Yesterday, Tuesday, the House of Representatives asked for a reduction in the price of petrol to N70.04 per liter, in a move that opposes the past declarations of other stake holders in the oil and gas sector. Abubakar Hassan Fulata sponsored the motion at the plenary session presided over by Speaker Yakubu Dogara, the lawmakers urged the Petroleum Products Prices Regulatory Agency (PPPRA) and the Federal Ministry of Petroleum Resources to review the current price template for PMS with a view to bringing down the price of the product.
It seems that the Reps had carried out their investigations properly and highlighted the several inefficiencies that significantly increase the price of petrol in Nigeria.
According to Fulata, over 90 per cent of the price of PMS was accounted for by transport-related charges. He said the only reason foreign vessels who charged higher for lifting the PMS were being used was that the nation’s carriers, which were supposed to lift 50 per cent of the product didn’t have the capacity to do so. As a result, the NNPC has to charter foreign vessels at significantly higher costs.
Another area of inefficiency in the petroleum import operation currently in place was exposed by Fulata. This is the provision of N4.56 per liter in the price template for lightering services. Lightering services involve the transfer of products from heavier vessels to smaller ones due to the inability of the heavier vessels to dock at the port.
Fulata argued that this was absolutely unnecessary and not in line with international practices, since all ships were supposed to dock at the harbor. However, in Nigeria, the heavy vessels lifting petrol are not able to dock at the nations ports due to shallowness of our harbors and siltation.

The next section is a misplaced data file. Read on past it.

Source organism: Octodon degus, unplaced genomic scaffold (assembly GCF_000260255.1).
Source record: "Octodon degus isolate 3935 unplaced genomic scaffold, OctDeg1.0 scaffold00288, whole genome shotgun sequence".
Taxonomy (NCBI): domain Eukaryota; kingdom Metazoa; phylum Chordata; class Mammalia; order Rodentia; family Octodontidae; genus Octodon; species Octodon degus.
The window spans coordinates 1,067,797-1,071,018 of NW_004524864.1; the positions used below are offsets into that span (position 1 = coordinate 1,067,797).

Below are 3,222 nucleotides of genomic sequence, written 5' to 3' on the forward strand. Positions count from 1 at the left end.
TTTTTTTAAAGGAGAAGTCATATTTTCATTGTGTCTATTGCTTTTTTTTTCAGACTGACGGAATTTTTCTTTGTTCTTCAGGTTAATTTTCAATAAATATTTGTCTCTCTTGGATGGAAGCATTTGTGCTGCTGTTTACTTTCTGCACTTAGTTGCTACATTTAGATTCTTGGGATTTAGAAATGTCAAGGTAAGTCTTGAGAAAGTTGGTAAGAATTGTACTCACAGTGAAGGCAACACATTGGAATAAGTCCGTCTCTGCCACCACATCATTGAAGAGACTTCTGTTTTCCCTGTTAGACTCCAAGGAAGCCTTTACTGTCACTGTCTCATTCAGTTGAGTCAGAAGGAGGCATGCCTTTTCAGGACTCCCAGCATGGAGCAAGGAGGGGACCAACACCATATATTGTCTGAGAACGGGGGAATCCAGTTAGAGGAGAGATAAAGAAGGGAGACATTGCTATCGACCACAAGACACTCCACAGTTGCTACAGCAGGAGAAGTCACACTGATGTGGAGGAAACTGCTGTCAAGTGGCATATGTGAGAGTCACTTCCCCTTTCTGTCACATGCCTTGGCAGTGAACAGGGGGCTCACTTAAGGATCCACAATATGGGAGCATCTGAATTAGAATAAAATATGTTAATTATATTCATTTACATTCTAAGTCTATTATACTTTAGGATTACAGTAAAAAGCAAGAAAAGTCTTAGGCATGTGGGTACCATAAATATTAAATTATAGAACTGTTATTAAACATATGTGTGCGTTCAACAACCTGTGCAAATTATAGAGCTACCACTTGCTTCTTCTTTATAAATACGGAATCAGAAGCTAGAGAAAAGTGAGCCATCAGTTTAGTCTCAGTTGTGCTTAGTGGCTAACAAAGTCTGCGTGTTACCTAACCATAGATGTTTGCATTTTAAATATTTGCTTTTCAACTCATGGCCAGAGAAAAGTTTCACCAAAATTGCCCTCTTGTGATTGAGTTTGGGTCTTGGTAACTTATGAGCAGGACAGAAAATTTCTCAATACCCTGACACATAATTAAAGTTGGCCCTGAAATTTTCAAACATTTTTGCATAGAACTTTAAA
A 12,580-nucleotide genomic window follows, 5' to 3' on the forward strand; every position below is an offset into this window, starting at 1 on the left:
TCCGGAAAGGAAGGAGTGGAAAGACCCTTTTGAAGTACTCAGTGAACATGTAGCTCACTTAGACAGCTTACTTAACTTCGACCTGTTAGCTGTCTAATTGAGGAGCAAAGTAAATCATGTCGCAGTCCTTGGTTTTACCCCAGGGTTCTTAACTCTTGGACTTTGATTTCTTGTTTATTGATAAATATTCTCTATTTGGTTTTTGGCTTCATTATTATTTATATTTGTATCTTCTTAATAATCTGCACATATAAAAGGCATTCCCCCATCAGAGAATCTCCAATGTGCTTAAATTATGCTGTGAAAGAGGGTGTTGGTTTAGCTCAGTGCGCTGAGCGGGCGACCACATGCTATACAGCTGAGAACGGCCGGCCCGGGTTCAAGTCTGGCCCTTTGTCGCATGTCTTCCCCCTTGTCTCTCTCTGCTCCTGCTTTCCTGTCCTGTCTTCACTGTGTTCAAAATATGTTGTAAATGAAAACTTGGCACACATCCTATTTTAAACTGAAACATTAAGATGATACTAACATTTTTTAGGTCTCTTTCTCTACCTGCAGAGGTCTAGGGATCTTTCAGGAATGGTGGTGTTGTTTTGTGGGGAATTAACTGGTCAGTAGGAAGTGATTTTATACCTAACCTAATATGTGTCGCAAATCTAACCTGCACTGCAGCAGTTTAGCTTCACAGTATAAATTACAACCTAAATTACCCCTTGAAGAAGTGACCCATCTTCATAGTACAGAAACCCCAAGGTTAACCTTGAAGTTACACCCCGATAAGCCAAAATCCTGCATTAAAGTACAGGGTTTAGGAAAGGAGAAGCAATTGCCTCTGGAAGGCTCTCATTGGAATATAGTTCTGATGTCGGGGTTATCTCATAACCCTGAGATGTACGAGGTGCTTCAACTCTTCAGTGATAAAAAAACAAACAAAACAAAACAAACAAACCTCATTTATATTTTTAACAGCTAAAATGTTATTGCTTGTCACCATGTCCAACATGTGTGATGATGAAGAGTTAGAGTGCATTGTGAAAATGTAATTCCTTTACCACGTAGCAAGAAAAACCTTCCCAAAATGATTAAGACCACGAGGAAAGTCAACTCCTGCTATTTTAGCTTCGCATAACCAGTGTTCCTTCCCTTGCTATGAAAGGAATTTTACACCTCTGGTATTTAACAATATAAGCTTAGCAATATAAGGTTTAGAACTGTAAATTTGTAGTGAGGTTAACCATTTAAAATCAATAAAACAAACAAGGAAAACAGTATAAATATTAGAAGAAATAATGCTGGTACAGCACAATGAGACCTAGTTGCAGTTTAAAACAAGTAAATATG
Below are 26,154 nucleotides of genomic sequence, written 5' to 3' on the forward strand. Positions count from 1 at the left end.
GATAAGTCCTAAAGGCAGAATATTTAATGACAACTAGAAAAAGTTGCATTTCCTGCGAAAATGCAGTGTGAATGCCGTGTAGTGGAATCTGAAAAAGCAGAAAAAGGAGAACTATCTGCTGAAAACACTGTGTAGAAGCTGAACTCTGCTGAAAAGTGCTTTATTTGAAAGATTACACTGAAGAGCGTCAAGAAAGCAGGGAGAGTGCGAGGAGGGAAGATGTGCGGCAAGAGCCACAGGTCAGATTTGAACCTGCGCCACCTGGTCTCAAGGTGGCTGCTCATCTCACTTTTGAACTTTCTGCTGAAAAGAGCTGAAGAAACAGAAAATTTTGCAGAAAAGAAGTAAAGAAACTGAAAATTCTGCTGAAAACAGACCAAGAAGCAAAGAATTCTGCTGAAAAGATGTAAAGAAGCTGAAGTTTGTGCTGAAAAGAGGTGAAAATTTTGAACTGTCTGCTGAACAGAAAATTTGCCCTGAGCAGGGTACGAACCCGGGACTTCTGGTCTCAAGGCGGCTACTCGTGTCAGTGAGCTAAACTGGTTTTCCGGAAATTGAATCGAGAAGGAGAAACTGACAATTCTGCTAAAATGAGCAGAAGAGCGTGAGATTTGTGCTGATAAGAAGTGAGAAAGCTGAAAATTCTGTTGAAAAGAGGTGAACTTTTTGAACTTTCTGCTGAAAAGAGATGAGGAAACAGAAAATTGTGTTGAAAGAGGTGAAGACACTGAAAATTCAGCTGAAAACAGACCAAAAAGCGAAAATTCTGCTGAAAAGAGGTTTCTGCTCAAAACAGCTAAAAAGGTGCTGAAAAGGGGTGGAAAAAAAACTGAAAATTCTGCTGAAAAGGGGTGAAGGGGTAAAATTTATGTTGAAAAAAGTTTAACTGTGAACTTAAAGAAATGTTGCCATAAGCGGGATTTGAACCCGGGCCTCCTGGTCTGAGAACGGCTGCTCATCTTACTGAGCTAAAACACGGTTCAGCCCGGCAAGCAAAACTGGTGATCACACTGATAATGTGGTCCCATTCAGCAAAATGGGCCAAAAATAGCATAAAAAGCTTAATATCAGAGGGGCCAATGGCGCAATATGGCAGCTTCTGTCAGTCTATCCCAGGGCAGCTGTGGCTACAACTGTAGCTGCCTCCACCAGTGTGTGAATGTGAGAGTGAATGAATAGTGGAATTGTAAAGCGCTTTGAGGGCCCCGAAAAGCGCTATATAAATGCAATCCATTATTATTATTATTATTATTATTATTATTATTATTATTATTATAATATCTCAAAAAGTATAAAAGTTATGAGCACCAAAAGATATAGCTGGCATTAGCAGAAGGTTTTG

He lamented this situation wondering what the role of the Nigerian Ports Authority was, despite the commission it receives on each liter of petrol. “Although the NPA was paid N0.84 for every liter of petrol, it had failed to dredge the various docking areas, as a result of which ships waited at the high sea and discharged their cargoes in smaller vessels and for this inefficiency of the NPA, Nigerians were made to pay N4.56 for every litre of petrol.” he said.
If these inefficiencies were removed, he believes that the N70.04 per liter price tag will be realistic. This reduction would not affect the profit margin of marketers and transporters of the products, while it will ease the strain on Nigerians and reduce inflation.
The lawmakers resolved to set up an ad-hoc committee to interface with the ministry on the issue. They also urged the Nigerian Ports Authority (NPA) to dredge all harbors within one year to enable ships to dock.